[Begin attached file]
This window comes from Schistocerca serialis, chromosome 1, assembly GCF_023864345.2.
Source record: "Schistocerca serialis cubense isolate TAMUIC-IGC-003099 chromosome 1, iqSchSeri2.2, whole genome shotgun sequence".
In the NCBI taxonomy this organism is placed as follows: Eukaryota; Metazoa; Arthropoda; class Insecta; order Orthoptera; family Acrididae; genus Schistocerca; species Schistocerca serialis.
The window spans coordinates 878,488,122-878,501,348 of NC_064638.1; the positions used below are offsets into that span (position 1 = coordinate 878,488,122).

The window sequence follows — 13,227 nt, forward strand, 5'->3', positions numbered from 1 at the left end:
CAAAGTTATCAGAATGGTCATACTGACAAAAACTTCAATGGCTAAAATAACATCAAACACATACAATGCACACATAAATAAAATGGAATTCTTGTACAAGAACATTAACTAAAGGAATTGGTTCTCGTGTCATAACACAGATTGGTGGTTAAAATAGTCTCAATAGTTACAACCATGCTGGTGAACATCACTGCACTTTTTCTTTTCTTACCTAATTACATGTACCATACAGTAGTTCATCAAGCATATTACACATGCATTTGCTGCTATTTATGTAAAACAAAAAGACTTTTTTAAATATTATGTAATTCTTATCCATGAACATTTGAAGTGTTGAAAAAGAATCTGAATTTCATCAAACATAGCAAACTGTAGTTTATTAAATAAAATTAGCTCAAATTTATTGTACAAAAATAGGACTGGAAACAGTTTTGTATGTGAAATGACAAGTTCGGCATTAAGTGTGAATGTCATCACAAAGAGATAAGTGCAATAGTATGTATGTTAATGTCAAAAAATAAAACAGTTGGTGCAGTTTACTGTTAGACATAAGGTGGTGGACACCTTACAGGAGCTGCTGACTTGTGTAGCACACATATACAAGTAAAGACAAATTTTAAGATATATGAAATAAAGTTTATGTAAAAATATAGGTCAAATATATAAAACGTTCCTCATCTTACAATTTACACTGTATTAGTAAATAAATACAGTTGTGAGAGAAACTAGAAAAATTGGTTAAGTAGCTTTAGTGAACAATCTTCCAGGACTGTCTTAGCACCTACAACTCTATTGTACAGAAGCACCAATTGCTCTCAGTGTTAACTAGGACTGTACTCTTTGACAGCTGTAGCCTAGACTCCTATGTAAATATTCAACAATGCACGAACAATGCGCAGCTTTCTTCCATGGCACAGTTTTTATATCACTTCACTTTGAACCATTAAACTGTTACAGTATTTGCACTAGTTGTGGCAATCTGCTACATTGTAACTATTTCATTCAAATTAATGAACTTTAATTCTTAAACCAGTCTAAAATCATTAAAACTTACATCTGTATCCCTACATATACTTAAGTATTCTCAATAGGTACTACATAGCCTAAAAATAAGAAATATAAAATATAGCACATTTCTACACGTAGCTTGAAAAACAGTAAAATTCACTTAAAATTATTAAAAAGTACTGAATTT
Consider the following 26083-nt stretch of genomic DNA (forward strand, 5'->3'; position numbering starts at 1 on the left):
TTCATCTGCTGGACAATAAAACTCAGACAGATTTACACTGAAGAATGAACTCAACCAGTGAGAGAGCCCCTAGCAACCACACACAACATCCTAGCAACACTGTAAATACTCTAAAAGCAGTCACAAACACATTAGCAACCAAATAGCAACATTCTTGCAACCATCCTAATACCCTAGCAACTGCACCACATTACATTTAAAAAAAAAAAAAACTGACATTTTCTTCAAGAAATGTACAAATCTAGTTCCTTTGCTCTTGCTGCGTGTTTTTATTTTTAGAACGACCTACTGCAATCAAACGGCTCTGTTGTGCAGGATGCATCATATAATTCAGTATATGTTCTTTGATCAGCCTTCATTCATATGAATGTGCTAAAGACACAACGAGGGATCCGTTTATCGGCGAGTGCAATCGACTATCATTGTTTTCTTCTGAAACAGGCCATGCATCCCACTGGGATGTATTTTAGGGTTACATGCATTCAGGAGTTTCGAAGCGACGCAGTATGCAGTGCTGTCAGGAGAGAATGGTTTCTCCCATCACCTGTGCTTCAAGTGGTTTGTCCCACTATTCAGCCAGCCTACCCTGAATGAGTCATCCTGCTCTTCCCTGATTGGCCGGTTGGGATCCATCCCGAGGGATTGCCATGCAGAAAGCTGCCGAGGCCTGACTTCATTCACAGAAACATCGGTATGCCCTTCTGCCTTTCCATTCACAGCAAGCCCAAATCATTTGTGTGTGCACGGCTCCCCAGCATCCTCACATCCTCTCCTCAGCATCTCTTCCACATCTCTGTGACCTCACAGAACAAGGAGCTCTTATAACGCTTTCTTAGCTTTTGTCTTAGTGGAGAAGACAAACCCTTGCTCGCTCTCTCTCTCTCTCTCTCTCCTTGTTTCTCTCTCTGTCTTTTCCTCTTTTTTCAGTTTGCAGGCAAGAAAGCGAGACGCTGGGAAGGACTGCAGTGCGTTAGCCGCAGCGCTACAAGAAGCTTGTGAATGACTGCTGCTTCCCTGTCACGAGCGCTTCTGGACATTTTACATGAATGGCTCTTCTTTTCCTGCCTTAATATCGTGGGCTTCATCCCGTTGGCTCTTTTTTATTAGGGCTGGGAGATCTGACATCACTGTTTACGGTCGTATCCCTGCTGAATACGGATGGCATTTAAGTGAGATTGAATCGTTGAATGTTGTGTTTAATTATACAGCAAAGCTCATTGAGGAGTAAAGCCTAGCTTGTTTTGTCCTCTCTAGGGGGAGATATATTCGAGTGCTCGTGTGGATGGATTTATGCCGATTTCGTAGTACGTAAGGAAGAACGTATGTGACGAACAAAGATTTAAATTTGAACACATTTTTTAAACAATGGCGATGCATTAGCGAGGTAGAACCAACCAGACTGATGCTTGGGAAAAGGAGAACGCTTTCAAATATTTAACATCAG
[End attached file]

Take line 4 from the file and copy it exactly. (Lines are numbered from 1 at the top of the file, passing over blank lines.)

The window spans coordinates 878,488,122-878,501,348 of NC_064638.1; the positions used below are offsets into that span (position 1 = coordinate 878,488,122).